OZARK — The Little White Dress Shoppe owner Carolyn Clark said she never knows what the next day holds for her business in downtown Ozark.
But for now, Clark said business is good.
Clark is among several business owners in the downtown area who have taken a leap of faith within the last year to anchor their businesses in a once-bustling area they hope to revive. Downtown Redevelopment Authority Chairman Steve Schisler said the authority is one of about 13 in the state that have partnered with the National Main Street Center.
In doing so, Schisler said the authority has shifted its focus from just the physical aspects of downtown – which included replacing some 1980s canopies and adding more greenery – to a more holistic approach set forth by the national center.
According to the center, that approach involves organization, promotion, design and economic restructuring for preservation-based revitalization.
Downtown Ozark is predominantly centered around the Dale County Courthouse, with some established clothing, automotive, floral and other specialty businesses that were started or relocated in downtown.
Newer business es , like the The BeeHive and Lemon Dropz Boutique, Lindy’s Mason Jar consignment shop, and other gift and specialty stores have arrived within the last year.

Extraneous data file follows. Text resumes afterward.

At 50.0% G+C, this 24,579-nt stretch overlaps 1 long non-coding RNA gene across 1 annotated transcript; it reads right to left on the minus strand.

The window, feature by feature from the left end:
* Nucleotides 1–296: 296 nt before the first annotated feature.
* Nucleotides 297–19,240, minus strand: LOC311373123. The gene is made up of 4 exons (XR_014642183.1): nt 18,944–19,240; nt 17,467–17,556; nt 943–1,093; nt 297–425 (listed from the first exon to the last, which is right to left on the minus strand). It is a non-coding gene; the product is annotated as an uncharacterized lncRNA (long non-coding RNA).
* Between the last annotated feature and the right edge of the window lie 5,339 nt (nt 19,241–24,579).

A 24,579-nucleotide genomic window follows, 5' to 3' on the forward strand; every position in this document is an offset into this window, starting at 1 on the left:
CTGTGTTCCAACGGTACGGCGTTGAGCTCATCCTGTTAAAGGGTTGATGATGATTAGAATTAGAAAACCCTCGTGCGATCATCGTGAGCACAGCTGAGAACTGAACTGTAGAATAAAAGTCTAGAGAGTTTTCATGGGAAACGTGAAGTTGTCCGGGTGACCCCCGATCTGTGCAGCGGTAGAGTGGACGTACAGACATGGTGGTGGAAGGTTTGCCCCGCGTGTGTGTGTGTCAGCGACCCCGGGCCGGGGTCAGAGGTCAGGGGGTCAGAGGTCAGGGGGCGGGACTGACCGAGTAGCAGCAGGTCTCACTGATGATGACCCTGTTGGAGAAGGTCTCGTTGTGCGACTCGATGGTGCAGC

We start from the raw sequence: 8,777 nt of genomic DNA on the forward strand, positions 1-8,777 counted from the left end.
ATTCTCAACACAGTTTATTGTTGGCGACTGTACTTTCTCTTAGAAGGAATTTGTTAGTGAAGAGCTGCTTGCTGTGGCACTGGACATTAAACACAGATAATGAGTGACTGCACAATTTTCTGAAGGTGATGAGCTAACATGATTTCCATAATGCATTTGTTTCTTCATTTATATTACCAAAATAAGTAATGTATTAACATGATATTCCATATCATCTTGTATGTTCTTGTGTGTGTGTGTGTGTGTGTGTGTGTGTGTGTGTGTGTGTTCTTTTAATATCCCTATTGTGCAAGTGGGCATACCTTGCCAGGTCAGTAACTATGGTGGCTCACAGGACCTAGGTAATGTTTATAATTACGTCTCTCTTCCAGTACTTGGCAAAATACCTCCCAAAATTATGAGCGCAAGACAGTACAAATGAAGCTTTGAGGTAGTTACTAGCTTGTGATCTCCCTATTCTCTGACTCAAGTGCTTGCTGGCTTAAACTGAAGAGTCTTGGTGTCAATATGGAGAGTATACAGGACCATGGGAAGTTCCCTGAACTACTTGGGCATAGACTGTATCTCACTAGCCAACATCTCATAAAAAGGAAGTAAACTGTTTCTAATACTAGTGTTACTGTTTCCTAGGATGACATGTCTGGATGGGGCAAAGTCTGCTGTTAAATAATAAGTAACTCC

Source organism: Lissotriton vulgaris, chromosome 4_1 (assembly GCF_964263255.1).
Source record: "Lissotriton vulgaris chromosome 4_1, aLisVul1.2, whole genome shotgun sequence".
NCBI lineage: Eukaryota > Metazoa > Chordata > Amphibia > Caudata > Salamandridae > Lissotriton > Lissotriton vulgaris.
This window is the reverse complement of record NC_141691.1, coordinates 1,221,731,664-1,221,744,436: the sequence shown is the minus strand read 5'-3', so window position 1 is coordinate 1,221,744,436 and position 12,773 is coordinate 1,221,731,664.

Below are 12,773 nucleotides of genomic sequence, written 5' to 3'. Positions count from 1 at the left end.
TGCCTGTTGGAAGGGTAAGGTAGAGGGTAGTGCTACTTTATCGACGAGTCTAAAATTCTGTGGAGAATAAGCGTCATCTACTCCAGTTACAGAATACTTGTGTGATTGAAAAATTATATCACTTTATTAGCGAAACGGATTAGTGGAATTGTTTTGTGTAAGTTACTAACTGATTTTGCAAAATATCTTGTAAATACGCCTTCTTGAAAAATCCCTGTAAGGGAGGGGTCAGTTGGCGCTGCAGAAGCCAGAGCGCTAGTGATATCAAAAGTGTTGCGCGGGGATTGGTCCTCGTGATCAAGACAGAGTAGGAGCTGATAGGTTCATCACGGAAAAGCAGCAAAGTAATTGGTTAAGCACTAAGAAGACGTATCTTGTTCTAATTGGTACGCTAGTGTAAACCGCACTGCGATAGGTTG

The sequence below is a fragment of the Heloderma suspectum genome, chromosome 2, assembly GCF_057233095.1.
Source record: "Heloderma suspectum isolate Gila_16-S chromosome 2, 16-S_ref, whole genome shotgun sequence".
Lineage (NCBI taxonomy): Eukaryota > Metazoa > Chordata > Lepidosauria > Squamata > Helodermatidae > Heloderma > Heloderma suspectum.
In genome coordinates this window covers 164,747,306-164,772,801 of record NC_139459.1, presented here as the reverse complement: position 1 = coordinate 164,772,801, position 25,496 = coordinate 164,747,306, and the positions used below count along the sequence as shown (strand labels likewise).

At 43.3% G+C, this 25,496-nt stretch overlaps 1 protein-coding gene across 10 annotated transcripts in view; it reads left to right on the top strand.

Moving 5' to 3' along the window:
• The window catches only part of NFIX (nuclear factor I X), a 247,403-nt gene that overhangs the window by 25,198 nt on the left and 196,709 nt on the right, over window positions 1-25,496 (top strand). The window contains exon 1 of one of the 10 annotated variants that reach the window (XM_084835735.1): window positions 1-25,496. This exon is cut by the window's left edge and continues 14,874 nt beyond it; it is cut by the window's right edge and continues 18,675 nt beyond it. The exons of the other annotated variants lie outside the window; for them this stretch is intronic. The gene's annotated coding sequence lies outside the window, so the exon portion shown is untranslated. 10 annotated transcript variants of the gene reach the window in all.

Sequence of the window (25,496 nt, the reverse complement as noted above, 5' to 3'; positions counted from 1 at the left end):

Other businesses, like the Heritage Day Spa and East Avenue Bakery, shut down their downtown locations not long after opening, while some longtime businesses, like Walter Hand Ford, are expected to modify.
Even with the fluctuation of businesses, Clark said she believes downtown Ozark is headed in a promising direction. Since opening her store in January, Clark said shoppers from as far as Tampa, Fla., and Mobile have sought out the shop from online advertisements and, while visiting, have potentially found other downtown stores in which they were interested.
“Brides love that they can come to this one area and get everything they need, from the flowers, tuxedos, print shops for invitations and the gift stores downtown,” said Clark, whose storefront sits at the corner of North Union Avenue and Broad Street.
“It’s like a one stop place to shop. I’d say I’ve had more business here than I did when I was in Dothan.”
Clark said opening her business in downtown was a move of faith. She said she plans to open another store downtown that offers pageant and prom dresses, and she hopes more restaurants will locate in the city.
“I really believe that Ozark is on the verge of things happening,” she said. “People are tired of having to drive out of town to get what they need. I believe more and more people are finding that much of what they need is here.”
Mikell Bishop of Bishop’s Framing and Trophies on Broad Street said her business relocated from College Street in July 2012.
She said the business started in 2009 and serves customers throughout the state.
“This area is larger than what we had now that we have sports apparel, frames and trophies,” Bishop said. “It’s easier to direct people here, too.”